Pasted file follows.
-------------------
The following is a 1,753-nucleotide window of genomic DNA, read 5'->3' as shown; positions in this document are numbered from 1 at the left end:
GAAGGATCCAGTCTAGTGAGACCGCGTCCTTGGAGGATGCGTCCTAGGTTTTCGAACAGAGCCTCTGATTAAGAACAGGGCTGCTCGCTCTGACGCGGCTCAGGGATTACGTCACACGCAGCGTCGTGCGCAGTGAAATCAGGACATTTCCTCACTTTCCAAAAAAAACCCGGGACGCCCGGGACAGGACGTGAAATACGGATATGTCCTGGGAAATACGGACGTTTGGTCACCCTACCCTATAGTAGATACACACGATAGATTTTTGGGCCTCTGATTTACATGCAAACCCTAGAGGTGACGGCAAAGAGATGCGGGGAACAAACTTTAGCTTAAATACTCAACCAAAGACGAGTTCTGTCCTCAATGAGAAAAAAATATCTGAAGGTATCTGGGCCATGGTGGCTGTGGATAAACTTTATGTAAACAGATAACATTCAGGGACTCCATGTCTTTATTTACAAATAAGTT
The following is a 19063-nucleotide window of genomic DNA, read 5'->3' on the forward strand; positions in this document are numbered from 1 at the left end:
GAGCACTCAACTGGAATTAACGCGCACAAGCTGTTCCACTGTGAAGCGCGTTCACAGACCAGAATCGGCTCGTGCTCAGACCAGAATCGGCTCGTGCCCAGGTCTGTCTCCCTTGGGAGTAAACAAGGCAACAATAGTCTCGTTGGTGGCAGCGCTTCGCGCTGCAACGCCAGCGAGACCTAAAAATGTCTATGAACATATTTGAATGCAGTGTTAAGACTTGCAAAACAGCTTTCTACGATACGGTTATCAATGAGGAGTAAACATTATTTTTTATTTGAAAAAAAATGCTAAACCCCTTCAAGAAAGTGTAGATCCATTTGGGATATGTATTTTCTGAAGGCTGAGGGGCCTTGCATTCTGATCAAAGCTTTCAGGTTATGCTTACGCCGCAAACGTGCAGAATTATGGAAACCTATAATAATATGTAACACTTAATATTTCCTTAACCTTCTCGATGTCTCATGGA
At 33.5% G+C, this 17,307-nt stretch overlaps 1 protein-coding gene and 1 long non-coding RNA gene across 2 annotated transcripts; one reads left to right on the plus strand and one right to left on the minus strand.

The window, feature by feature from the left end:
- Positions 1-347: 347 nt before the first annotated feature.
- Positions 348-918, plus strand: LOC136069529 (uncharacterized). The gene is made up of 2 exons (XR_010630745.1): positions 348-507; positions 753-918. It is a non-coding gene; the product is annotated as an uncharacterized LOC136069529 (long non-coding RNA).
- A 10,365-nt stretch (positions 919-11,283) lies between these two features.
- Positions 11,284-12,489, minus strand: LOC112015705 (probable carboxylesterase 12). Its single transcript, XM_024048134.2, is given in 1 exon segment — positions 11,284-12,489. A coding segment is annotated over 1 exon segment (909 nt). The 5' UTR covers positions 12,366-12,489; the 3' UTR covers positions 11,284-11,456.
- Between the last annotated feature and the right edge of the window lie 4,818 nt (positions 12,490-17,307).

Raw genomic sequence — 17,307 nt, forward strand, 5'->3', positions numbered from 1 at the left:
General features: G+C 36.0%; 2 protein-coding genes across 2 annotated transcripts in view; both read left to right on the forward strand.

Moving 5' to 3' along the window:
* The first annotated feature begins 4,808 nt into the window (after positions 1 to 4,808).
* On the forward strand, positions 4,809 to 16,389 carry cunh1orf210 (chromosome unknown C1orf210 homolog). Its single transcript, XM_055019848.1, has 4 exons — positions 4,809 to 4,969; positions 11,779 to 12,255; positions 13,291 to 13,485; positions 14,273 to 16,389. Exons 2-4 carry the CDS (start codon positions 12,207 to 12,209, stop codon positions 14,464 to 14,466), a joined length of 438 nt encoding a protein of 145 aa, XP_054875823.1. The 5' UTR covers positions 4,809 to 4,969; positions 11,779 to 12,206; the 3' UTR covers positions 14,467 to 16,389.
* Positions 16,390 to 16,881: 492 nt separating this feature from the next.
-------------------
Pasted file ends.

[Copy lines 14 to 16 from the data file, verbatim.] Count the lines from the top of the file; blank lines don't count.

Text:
Moving 5' to 3' along the window:
* The first annotated feature begins 4,808 nt into the window (after positions 1 to 4,808).
* On the forward strand, positions 4,809 to 16,389 carry cunh1orf210 (chromosome unknown C1orf210 homolog). Its single transcript, XM_055019848.1, has 4 exons — positions 4,809 to 4,969; positions 11,779 to 12,255; positions 13,291 to 13,485; positions 14,273 to 16,389. Exons 2-4 carry the CDS (start codon positions 12,207 to 12,209, stop codon positions 14,464 to 14,466), a joined length of 438 nt encoding a protein of 145 aa, XP_054875823.1. The 5' UTR covers positions 4,809 to 4,969; positions 11,779 to 12,206; the 3' UTR covers positions 14,467 to 16,389.